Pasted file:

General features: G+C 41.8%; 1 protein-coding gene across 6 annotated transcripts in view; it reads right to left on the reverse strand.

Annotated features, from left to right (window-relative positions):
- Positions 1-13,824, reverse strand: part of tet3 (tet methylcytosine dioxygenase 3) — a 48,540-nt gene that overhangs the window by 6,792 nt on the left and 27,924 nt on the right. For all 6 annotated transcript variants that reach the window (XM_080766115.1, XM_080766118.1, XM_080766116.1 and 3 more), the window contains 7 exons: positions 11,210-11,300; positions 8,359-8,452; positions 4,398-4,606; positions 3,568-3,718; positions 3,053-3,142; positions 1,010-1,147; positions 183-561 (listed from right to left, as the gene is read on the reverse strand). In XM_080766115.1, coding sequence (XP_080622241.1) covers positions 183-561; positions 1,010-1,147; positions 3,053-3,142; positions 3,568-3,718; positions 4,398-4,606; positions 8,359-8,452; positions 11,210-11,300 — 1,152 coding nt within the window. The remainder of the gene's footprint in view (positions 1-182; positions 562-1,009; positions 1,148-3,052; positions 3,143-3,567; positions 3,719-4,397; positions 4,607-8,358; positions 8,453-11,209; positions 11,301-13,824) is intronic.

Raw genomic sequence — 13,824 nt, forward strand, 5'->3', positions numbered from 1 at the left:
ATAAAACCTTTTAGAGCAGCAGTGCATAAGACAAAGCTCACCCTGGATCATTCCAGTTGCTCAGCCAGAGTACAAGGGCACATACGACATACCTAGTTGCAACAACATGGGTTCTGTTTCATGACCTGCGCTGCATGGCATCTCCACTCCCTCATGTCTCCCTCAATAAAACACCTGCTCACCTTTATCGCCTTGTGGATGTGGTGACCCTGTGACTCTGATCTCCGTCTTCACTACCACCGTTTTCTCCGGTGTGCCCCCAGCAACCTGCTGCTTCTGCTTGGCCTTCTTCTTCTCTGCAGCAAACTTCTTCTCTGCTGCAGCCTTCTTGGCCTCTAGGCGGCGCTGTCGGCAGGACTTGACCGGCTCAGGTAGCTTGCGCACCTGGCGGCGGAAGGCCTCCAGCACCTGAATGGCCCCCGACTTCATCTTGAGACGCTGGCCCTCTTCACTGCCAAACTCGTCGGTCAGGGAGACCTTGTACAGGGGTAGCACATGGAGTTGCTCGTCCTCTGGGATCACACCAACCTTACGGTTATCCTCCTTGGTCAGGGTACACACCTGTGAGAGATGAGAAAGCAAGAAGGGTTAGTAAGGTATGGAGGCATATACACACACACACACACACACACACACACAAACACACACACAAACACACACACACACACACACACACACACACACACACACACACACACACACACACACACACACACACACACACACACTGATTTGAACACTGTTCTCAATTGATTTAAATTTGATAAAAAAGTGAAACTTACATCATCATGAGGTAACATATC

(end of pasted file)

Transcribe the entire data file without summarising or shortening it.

General features: G+C 41.8%; 1 protein-coding gene across 6 annotated transcripts in view; it reads right to left on the reverse strand.

Annotated features, from left to right (window-relative positions):
- Positions 1-13,824, reverse strand: part of tet3 (tet methylcytosine dioxygenase 3) — a 48,540-nt gene that overhangs the window by 6,792 nt on the left and 27,924 nt on the right. For all 6 annotated transcript variants that reach the window (XM_080766115.1, XM_080766118.1, XM_080766116.1 and 3 more), the window contains 7 exons: positions 11,210-11,300; positions 8,359-8,452; positions 4,398-4,606; positions 3,568-3,718; positions 3,053-3,142; positions 1,010-1,147; positions 183-561 (listed from right to left, as the gene is read on the reverse strand). In XM_080766115.1, coding sequence (XP_080622241.1) covers positions 183-561; positions 1,010-1,147; positions 3,053-3,142; positions 3,568-3,718; positions 4,398-4,606; positions 8,359-8,452; positions 11,210-11,300 — 1,152 coding nt within the window. The remainder of the gene's footprint in view (positions 1-182; positions 562-1,009; positions 1,148-3,052; positions 3,143-3,567; positions 3,719-4,397; positions 4,607-8,358; positions 8,453-11,209; positions 11,301-13,824) is intronic.

Raw genomic sequence — 13,824 nt, forward strand, 5'->3', positions numbered from 1 at the left:
ATAAAACCTTTTAGAGCAGCAGTGCATAAGACAAAGCTCACCCTGGATCATTCCAGTTGCTCAGCCAGAGTACAAGGGCACATACGACATACCTAGTTGCAACAACATGGGTTCTGTTTCATGACCTGCGCTGCATGGCATCTCCACTCCCTCATGTCTCCCTCAATAAAACACCTGCTCACCTTTATCGCCTTGTGGATGTGGTGACCCTGTGACTCTGATCTCCGTCTTCACTACCACCGTTTTCTCCGGTGTGCCCCCAGCAACCTGCTGCTTCTGCTTGGCCTTCTTCTTCTCTGCAGCAAACTTCTTCTCTGCTGCAGCCTTCTTGGCCTCTAGGCGGCGCTGTCGGCAGGACTTGACCGGCTCAGGTAGCTTGCGCACCTGGCGGCGGAAGGCCTCCAGCACCTGAATGGCCCCCGACTTCATCTTGAGACGCTGGCCCTCTTCACTGCCAAACTCGTCGGTCAGGGAGACCTTGTACAGGGGTAGCACATGGAGTTGCTCGTCCTCTGGGATCACACCAACCTTACGGTTATCCTCCTTGGTCAGGGTACACACCTGTGAGAGATGAGAAAGCAAGAAGGGTTAGTAAGGTATGGAGGCATATACACACACACACACACACACACACACACAAACACACACACAAACACACACACACACACACACACACACACACACACACACACACACACACACACACACACACACACACACACACACACTGATTTGAACACTGTTCTCAATTGATTTAAATTTGATAAAAAAGTGAAACTTACATCATCATGAGGTAACATATC